Help for family members of drug addicts

One of the most important factors in alcoholism or drug addiction treatment is the strength of the support system around the person in need of help. If you’re a family member of someone undergoing treatment for drug or alcohol addiction, you can have an enormous impact on their recovery by showing them that you are available and supportive.

However, because a loved one’s addiction can be emotionally taxing, family members don’t always have the resources or energy to provide this crucial support. In these cases, group therapy may be the best help for family members of drug addicts to overcome intense feelings and frustration. 

Help for family members of drug addicts
Help for family members of drug addicts: because a loved one’s addiction can be emotionally taxing, family members don’t always have the resources or energy to provide support.

Identifying Addiction in the Family

Few families today are immune from addiction, as it affects approximately 20 million people per year in the United States. If you have a loved one suffering from an addiction disorder, use the following information to help them get the treatment they need without enabling them.

If you have a family member struggling with addiction, you know how difficult this situation is for the entire family. People with addiction have difficulty maintaining healthy relationships with their partners and children. Children are more likely to develop an addiction themselves and become the victim of abuse or neglect. Group therapy is the best help for family members of drug addicts to manage the risks with the family children.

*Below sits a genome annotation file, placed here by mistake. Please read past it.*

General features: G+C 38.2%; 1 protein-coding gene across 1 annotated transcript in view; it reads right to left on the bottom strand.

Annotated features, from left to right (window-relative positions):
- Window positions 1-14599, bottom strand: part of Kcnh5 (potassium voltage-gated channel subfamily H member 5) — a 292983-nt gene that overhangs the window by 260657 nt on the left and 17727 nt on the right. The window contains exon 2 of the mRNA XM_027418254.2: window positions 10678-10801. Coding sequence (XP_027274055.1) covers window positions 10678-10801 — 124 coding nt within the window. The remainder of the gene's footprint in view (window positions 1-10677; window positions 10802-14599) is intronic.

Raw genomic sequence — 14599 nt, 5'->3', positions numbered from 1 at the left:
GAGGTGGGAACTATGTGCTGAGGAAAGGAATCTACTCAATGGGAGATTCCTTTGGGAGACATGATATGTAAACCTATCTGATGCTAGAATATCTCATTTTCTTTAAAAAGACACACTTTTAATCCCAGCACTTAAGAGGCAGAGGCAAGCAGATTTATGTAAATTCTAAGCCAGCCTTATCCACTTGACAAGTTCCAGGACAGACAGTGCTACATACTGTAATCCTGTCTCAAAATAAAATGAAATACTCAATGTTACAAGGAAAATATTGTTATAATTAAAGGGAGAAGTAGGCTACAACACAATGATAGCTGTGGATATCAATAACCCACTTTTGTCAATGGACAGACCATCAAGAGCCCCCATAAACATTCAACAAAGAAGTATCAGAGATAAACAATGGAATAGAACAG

But how do you know if your loved one’s use of substances is an addiction? Some questions you can ask yourself regarding the behavioral and emotional signs of substance abuse include:

Help for family members of drug addicts
Help for family members of drug addicts: Few families today are immune from addiction, as it affects approximately 20 million people per year in the United States.
  • Do they try to cut back or stop using, but are unable to do so?
  • Do they use more of a substance than they intend to?
  • Do they spend a great deal of time looking for the substance, using it, and recovering from using it?
  • Do they use a substance in risky situations, such as driving?
  • Do they continue taking the substance, despite knowing the substance causes a physical or emotional condition to get worse?
  • Are they unable to manage their responsibilities including home, school, or work?
  • Do they give up important activities in order to use?
  • Do they continue to use a substance, even knowing that it causes problems in relationships?
  • Does your loved one show physical signs of abuse, such as taking more of the drug to get high or craving it?

Having at least two of these signs in the past 12 months could indicate that the person has a substance use disorder.

Choosing Substance Use Over Family